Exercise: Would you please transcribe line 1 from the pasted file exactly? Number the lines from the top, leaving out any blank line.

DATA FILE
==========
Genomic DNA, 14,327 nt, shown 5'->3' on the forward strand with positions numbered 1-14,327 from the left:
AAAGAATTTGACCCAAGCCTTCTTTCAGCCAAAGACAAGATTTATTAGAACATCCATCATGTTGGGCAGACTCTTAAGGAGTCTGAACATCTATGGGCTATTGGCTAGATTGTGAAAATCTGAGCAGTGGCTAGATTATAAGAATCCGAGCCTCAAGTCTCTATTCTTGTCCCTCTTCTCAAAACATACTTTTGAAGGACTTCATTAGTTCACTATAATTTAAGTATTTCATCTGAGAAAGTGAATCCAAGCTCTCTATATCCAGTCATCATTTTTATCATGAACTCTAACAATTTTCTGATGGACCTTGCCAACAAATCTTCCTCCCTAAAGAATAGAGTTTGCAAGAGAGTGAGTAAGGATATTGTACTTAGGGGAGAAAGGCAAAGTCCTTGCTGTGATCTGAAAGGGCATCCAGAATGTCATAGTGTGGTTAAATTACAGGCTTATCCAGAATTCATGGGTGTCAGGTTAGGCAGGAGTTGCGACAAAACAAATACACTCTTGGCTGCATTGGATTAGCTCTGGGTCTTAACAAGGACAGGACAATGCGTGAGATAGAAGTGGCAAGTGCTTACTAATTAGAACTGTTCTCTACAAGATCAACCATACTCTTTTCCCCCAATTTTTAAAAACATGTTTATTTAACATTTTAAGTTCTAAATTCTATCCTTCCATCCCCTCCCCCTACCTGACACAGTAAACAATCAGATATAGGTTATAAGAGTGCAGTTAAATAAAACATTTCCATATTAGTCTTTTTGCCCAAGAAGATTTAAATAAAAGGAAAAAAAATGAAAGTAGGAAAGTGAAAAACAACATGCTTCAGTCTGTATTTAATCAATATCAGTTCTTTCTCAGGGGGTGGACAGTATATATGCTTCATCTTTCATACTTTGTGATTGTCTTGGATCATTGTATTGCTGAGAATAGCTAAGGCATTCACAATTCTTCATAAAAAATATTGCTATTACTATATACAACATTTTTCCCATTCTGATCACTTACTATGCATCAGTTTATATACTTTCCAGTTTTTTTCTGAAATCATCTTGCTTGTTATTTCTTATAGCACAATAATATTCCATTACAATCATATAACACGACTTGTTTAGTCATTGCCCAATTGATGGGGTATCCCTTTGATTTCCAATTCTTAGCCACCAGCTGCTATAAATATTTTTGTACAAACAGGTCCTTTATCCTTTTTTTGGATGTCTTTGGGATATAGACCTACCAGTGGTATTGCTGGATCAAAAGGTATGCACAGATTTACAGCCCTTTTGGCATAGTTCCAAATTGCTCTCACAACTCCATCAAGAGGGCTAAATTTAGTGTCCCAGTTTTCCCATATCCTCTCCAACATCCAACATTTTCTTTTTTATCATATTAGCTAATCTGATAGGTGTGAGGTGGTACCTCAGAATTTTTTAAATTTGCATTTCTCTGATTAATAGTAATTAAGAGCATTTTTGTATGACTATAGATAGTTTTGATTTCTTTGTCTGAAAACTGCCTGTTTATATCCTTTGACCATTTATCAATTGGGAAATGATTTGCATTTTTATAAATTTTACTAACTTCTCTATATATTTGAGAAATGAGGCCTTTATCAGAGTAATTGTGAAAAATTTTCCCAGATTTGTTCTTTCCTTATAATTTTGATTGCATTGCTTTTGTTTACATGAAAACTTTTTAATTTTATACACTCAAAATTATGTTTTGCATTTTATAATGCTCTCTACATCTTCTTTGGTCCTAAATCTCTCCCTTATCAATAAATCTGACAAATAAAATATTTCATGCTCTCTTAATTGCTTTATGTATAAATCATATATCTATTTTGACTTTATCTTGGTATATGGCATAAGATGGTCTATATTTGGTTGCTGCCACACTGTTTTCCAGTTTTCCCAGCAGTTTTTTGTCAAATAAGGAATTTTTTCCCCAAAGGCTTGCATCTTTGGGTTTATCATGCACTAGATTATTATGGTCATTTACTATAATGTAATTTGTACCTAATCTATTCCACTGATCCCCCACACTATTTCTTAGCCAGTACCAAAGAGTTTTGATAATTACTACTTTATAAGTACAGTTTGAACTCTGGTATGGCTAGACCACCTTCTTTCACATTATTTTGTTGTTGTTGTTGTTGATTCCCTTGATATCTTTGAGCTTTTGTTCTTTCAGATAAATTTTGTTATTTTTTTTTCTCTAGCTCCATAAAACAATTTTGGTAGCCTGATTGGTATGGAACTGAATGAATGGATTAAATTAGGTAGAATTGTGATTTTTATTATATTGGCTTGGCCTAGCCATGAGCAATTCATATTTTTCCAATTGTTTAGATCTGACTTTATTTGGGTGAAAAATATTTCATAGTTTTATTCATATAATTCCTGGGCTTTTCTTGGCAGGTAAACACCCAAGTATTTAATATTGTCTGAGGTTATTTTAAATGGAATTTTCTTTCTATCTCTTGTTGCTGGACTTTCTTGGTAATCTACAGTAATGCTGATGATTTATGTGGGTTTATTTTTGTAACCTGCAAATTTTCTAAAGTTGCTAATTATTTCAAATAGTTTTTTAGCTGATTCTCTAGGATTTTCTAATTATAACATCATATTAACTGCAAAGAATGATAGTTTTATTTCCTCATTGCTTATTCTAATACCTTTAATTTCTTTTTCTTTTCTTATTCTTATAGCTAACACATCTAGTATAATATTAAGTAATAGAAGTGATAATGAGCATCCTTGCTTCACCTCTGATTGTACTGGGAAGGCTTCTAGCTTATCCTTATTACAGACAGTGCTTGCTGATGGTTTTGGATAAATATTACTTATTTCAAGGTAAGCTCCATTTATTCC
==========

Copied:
Genomic DNA, 14,327 nt, shown 5'->3' on the forward strand with positions numbered 1-14,327 from the left: